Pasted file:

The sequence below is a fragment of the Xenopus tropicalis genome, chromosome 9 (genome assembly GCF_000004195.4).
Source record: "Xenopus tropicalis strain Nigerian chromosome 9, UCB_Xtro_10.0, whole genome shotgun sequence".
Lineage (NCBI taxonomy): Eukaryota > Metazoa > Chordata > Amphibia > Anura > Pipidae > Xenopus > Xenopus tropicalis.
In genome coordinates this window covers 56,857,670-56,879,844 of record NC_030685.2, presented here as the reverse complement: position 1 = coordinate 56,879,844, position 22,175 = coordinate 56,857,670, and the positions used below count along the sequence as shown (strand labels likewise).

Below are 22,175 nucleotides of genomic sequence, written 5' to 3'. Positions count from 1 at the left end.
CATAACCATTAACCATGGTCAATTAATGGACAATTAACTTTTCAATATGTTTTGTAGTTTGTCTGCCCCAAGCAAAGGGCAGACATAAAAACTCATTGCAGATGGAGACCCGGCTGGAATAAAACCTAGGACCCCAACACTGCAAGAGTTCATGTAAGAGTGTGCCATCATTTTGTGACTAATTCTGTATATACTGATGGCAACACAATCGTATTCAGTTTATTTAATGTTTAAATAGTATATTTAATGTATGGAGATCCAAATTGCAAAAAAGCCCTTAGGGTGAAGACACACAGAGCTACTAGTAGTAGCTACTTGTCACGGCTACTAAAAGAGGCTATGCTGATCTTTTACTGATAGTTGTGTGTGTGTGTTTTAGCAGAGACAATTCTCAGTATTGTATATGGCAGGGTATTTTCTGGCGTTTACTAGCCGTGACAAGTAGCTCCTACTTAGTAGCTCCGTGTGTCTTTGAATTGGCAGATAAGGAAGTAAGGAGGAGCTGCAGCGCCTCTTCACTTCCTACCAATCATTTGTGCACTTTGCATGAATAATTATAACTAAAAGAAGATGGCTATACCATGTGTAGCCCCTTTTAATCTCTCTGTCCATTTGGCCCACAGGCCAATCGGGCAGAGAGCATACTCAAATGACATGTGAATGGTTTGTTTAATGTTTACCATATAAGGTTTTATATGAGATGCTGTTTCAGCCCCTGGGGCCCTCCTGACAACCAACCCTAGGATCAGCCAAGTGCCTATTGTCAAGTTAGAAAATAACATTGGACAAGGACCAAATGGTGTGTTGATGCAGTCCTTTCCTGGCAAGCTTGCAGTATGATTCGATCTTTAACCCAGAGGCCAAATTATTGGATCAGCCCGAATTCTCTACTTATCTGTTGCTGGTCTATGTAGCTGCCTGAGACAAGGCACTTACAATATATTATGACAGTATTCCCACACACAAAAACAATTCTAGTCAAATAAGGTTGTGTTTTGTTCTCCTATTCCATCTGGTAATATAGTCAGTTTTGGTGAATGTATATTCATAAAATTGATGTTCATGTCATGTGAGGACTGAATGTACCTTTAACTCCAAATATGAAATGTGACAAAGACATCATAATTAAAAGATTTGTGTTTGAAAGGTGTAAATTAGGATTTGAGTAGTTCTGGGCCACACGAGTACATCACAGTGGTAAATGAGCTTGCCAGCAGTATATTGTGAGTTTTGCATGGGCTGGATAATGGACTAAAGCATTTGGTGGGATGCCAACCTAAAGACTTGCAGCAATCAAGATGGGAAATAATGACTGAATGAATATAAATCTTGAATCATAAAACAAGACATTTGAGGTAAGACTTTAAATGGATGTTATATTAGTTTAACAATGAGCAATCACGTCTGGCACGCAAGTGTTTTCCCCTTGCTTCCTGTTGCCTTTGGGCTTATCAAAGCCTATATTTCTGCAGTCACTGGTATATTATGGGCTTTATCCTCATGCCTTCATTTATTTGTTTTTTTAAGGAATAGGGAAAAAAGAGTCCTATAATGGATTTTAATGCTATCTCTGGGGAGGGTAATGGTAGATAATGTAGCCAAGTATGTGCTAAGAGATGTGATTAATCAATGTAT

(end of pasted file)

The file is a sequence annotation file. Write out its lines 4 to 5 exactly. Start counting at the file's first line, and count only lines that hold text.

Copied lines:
In genome coordinates this window covers 56,857,670-56,879,844 of record NC_030685.2, presented here as the reverse complement: position 1 = coordinate 56,879,844, position 22,175 = coordinate 56,857,670, and the positions used below count along the sequence as shown (strand labels likewise).

Below are 22,175 nucleotides of genomic sequence, written 5' to 3'. Positions count from 1 at the left end.